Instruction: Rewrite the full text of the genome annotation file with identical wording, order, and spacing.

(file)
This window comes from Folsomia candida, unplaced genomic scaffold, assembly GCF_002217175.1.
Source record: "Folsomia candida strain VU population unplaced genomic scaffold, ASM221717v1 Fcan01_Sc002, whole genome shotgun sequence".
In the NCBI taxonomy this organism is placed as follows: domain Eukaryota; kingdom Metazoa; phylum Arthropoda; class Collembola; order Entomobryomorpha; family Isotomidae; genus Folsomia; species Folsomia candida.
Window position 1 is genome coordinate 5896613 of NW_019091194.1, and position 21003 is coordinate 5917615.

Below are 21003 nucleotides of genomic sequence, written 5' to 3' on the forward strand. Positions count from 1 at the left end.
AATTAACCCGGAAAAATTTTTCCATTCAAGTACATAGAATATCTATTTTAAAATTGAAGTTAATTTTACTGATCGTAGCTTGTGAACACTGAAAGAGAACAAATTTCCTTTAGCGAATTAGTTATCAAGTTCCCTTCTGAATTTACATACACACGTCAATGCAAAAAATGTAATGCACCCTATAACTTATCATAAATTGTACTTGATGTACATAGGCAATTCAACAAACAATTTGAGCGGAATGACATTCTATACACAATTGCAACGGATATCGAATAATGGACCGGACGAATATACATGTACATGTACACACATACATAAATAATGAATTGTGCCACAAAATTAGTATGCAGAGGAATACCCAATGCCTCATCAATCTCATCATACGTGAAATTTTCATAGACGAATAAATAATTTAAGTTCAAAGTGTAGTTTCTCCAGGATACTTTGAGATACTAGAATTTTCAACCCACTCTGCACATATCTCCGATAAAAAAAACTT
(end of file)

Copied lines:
This window comes from Folsomia candida, unplaced genomic scaffold, assembly GCF_002217175.1.
Source record: "Folsomia candida strain VU population unplaced genomic scaffold, ASM221717v1 Fcan01_Sc002, whole genome shotgun sequence".
In the NCBI taxonomy this organism is placed as follows: domain Eukaryota; kingdom Metazoa; phylum Arthropoda; class Collembola; order Entomobryomorpha; family Isotomidae; genus Folsomia; species Folsomia candida.
Window position 1 is genome coordinate 5896613 of NW_019091194.1, and position 21003 is coordinate 5917615.

Below are 21003 nucleotides of genomic sequence, written 5' to 3' on the forward strand. Positions count from 1 at the left end.
AATTAACCCGGAAAAATTTTTCCATTCAAGTACATAGAATATCTATTTTAAAATTGAAGTTAATTTTACTGATCGTAGCTTGTGAACACTGAAAGAGAACAAATTTCCTTTAGCGAATTAGTTATCAAGTTCCCTTCTGAATTTACATACACACGTCAATGCAAAAAATGTAATGCACCCTATAACTTATCATAAATTGTACTTGATGTACATAGGCAATTCAACAAACAATTTGAGCGGAATGACATTCTATACACAATTGCAACGGATATCGAATAATGGACCGGACGAATATACATGTACATGTACACACATACATAAATAATGAATTGTGCCACAAAATTAGTATGCAGAGGAATACCCAATGCCTCATCAATCTCATCATACGTGAAATTTTCATAGACGAATAAATAATTTAAGTTCAAAGTGTAGTTTCTCCAGGATACTTTGAGATACTAGAATTTTCAACCCACTCTGCACATATCTCCGATAAAAAAAACTT